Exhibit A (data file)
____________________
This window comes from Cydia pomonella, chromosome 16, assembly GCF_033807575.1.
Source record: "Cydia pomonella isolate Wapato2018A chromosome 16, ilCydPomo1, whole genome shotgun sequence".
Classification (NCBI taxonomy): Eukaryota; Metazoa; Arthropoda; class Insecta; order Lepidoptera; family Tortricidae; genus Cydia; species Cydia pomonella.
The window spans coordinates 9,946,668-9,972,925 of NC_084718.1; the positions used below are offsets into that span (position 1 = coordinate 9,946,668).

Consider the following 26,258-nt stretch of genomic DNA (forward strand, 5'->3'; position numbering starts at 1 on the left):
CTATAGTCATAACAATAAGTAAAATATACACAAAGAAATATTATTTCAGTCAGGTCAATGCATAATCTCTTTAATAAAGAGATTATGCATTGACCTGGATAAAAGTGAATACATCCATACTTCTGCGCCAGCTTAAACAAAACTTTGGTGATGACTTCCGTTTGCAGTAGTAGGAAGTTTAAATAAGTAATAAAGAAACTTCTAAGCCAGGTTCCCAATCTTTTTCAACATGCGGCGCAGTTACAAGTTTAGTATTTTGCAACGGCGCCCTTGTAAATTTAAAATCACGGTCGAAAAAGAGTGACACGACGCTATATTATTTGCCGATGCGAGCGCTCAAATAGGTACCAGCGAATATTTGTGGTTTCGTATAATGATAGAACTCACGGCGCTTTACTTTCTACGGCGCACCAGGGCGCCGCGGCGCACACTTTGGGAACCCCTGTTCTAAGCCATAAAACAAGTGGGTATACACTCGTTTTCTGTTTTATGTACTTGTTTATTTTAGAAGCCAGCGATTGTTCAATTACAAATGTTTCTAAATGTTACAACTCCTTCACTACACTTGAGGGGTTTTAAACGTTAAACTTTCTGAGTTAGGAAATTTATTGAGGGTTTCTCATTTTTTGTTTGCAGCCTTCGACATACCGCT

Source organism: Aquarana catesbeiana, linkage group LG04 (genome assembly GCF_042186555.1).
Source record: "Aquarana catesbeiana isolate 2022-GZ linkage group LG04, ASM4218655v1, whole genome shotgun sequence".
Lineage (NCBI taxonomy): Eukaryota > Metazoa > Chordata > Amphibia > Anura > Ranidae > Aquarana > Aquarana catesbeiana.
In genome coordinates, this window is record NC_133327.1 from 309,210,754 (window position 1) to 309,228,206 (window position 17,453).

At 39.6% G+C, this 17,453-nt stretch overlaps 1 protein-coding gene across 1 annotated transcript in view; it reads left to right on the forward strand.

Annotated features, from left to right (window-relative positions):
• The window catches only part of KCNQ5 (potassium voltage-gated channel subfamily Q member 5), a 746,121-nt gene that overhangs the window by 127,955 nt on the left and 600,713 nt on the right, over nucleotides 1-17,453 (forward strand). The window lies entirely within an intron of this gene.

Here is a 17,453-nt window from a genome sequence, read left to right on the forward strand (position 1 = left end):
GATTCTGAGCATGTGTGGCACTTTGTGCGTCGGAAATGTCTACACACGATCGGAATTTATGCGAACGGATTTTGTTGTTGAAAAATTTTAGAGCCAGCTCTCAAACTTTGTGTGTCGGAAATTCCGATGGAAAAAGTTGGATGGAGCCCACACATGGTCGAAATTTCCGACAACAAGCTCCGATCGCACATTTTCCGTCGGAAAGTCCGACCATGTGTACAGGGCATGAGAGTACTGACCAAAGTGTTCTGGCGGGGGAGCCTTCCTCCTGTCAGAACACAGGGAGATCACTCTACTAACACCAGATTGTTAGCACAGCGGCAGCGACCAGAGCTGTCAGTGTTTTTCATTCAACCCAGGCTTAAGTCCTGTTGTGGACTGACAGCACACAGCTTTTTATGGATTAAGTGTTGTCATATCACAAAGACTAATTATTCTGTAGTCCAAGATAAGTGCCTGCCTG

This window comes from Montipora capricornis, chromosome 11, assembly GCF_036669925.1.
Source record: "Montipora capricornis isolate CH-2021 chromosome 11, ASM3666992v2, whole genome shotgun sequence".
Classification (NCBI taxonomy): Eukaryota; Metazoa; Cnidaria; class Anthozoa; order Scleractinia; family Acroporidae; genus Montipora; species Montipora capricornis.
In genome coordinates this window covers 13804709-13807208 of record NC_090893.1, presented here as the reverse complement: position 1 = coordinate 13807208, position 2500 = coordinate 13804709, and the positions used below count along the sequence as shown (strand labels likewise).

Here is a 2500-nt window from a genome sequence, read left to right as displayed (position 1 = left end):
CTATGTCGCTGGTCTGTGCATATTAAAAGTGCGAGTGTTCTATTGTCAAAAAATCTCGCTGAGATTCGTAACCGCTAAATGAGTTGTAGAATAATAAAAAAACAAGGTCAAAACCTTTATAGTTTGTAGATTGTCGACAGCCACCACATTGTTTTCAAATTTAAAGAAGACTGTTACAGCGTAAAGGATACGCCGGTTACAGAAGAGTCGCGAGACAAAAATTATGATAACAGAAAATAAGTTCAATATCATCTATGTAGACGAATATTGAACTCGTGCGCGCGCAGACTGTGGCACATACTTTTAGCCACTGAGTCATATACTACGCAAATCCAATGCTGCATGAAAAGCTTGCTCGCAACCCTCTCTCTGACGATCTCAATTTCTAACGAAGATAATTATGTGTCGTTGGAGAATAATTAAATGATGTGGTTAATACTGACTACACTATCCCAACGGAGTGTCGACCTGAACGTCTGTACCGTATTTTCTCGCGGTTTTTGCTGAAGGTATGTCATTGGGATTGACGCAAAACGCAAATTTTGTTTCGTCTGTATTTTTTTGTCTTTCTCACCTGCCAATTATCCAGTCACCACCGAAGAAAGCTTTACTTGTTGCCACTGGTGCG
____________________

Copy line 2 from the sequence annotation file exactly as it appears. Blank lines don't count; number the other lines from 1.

Source record: "Cydia pomonella isolate Wapato2018A chromosome 16, ilCydPomo1, whole genome shotgun sequence".